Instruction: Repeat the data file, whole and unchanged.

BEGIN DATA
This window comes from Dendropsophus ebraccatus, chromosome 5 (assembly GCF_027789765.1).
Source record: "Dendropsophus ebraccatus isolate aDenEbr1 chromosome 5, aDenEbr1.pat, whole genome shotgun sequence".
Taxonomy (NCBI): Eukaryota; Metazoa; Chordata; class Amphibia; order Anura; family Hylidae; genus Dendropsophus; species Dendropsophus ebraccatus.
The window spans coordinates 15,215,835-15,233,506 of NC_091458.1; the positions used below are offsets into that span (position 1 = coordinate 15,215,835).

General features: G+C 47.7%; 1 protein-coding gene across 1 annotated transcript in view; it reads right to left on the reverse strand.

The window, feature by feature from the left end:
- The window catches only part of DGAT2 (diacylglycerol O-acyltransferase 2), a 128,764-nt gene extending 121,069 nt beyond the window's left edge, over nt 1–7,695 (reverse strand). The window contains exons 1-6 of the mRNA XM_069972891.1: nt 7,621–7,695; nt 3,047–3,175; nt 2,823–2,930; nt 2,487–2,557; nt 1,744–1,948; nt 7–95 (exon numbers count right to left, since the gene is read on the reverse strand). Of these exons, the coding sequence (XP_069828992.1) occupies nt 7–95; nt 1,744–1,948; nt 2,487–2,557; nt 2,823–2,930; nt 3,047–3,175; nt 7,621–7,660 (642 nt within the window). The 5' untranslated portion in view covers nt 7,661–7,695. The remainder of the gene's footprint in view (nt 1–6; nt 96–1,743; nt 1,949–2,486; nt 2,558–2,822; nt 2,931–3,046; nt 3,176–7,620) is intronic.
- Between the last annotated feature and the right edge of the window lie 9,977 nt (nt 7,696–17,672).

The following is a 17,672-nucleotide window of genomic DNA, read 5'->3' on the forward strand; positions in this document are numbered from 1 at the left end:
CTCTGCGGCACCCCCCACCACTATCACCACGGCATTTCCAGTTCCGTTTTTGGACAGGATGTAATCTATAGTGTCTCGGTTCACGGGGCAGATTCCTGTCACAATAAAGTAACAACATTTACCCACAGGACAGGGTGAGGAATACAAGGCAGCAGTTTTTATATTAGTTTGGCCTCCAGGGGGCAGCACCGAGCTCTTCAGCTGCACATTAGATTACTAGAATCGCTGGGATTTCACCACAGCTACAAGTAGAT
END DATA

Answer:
This window comes from Dendropsophus ebraccatus, chromosome 5 (assembly GCF_027789765.1).
Source record: "Dendropsophus ebraccatus isolate aDenEbr1 chromosome 5, aDenEbr1.pat, whole genome shotgun sequence".
Taxonomy (NCBI): Eukaryota; Metazoa; Chordata; class Amphibia; order Anura; family Hylidae; genus Dendropsophus; species Dendropsophus ebraccatus.
The window spans coordinates 15,215,835-15,233,506 of NC_091458.1; the positions used below are offsets into that span (position 1 = coordinate 15,215,835).

General features: G+C 47.7%; 1 protein-coding gene across 1 annotated transcript in view; it reads right to left on the reverse strand.

The window, feature by feature from the left end:
- The window catches only part of DGAT2 (diacylglycerol O-acyltransferase 2), a 128,764-nt gene extending 121,069 nt beyond the window's left edge, over nt 1–7,695 (reverse strand). The window contains exons 1-6 of the mRNA XM_069972891.1: nt 7,621–7,695; nt 3,047–3,175; nt 2,823–2,930; nt 2,487–2,557; nt 1,744–1,948; nt 7–95 (exon numbers count right to left, since the gene is read on the reverse strand). Of these exons, the coding sequence (XP_069828992.1) occupies nt 7–95; nt 1,744–1,948; nt 2,487–2,557; nt 2,823–2,930; nt 3,047–3,175; nt 7,621–7,660 (642 nt within the window). The 5' untranslated portion in view covers nt 7,661–7,695. The remainder of the gene's footprint in view (nt 1–6; nt 96–1,743; nt 1,949–2,486; nt 2,558–2,822; nt 2,931–3,046; nt 3,176–7,620) is intronic.
- Between the last annotated feature and the right edge of the window lie 9,977 nt (nt 7,696–17,672).

The following is a 17,672-nucleotide window of genomic DNA, read 5'->3' on the forward strand; positions in this document are numbered from 1 at the left end:
CTCTGCGGCACCCCCCACCACTATCACCACGGCATTTCCAGTTCCGTTTTTGGACAGGATGTAATCTATAGTGTCTCGGTTCACGGGGCAGATTCCTGTCACAATAAAGTAACAACATTTACCCACAGGACAGGGTGAGGAATACAAGGCAGCAGTTTTTATATTAGTTTGGCCTCCAGGGGGCAGCACCGAGCTCTTCAGCTGCACATTAGATTACTAGAATCGCTGGGATTTCACCACAGCTACAAGTAGAT